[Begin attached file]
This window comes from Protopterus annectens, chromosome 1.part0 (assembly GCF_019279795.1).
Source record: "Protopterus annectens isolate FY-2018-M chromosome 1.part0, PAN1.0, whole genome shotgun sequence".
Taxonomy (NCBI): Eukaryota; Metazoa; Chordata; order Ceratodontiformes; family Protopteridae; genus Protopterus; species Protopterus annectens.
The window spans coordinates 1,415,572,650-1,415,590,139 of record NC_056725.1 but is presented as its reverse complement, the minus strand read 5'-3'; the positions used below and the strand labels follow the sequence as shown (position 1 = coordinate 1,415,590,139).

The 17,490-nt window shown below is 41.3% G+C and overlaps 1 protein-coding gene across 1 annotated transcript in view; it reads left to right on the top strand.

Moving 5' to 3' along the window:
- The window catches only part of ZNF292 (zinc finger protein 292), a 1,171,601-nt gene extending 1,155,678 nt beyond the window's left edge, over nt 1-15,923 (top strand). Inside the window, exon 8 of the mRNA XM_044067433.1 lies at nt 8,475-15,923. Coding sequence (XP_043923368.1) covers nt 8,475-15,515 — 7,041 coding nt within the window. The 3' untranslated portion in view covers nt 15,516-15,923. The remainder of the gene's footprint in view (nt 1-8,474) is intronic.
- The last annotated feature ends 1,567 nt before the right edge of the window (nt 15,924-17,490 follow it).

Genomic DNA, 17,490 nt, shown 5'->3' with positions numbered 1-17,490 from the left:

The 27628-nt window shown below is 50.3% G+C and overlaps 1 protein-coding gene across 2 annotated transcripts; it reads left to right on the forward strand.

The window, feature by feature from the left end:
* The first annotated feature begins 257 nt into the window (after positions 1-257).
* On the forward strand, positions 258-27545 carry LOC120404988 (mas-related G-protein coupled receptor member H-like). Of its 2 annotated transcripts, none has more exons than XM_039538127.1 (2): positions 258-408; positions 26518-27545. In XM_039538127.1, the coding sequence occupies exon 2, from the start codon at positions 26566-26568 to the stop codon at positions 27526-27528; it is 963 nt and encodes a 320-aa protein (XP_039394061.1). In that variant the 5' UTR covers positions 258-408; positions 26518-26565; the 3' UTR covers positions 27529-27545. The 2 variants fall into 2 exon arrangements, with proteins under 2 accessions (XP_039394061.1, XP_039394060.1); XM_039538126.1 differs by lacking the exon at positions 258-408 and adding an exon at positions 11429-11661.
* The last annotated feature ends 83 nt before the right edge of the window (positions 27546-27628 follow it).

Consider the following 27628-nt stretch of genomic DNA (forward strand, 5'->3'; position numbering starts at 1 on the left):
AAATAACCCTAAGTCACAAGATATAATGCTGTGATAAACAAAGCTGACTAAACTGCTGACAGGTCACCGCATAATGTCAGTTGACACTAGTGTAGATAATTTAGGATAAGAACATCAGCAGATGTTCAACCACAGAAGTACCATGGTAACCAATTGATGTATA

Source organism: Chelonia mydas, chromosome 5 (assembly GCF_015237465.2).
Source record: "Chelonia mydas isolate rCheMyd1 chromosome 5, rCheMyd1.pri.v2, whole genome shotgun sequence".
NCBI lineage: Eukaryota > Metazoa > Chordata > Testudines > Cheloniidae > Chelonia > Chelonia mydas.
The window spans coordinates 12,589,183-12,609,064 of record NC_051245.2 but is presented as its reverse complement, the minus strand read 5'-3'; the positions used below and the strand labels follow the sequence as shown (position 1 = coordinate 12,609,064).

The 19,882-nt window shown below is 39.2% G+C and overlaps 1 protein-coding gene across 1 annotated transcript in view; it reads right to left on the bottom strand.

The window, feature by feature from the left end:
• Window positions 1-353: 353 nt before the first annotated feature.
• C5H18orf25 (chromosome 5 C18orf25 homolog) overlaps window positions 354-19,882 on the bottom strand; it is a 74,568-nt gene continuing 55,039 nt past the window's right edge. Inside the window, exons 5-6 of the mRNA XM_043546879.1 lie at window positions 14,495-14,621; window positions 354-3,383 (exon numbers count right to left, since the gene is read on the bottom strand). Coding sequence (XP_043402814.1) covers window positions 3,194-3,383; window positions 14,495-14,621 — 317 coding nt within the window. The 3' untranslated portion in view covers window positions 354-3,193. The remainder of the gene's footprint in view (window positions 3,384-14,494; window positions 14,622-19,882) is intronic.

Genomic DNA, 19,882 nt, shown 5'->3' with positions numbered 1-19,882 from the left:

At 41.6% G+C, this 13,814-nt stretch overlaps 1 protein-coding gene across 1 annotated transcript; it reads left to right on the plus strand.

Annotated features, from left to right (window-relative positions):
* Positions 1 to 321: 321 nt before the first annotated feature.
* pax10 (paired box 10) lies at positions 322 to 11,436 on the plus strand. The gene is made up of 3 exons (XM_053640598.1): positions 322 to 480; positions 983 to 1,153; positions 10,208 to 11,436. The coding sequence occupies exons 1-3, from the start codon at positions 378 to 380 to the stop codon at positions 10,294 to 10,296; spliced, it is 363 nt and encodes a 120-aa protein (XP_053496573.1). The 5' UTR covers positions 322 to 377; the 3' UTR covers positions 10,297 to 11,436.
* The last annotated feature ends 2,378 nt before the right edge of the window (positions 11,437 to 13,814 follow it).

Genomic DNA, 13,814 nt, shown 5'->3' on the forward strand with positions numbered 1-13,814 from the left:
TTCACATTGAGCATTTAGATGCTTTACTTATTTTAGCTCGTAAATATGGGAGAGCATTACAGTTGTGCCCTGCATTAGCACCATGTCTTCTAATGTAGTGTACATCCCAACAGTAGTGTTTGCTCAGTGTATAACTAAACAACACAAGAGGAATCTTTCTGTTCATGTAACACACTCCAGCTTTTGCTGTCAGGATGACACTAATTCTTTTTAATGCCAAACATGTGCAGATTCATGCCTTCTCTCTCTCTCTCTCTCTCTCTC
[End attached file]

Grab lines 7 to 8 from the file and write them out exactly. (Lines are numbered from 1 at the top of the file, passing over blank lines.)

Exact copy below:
- The window catches only part of ZNF292 (zinc finger protein 292), a 1,171,601-nt gene extending 1,155,678 nt beyond the window's left edge, over nt 1-15,923 (top strand). Inside the window, exon 8 of the mRNA XM_044067433.1 lies at nt 8,475-15,923. Coding sequence (XP_043923368.1) covers nt 8,475-15,515 — 7,041 coding nt within the window. The 3' untranslated portion in view covers nt 15,516-15,923. The remainder of the gene's footprint in view (nt 1-8,474) is intronic.
- The last annotated feature ends 1,567 nt before the right edge of the window (nt 15,924-17,490 follow it).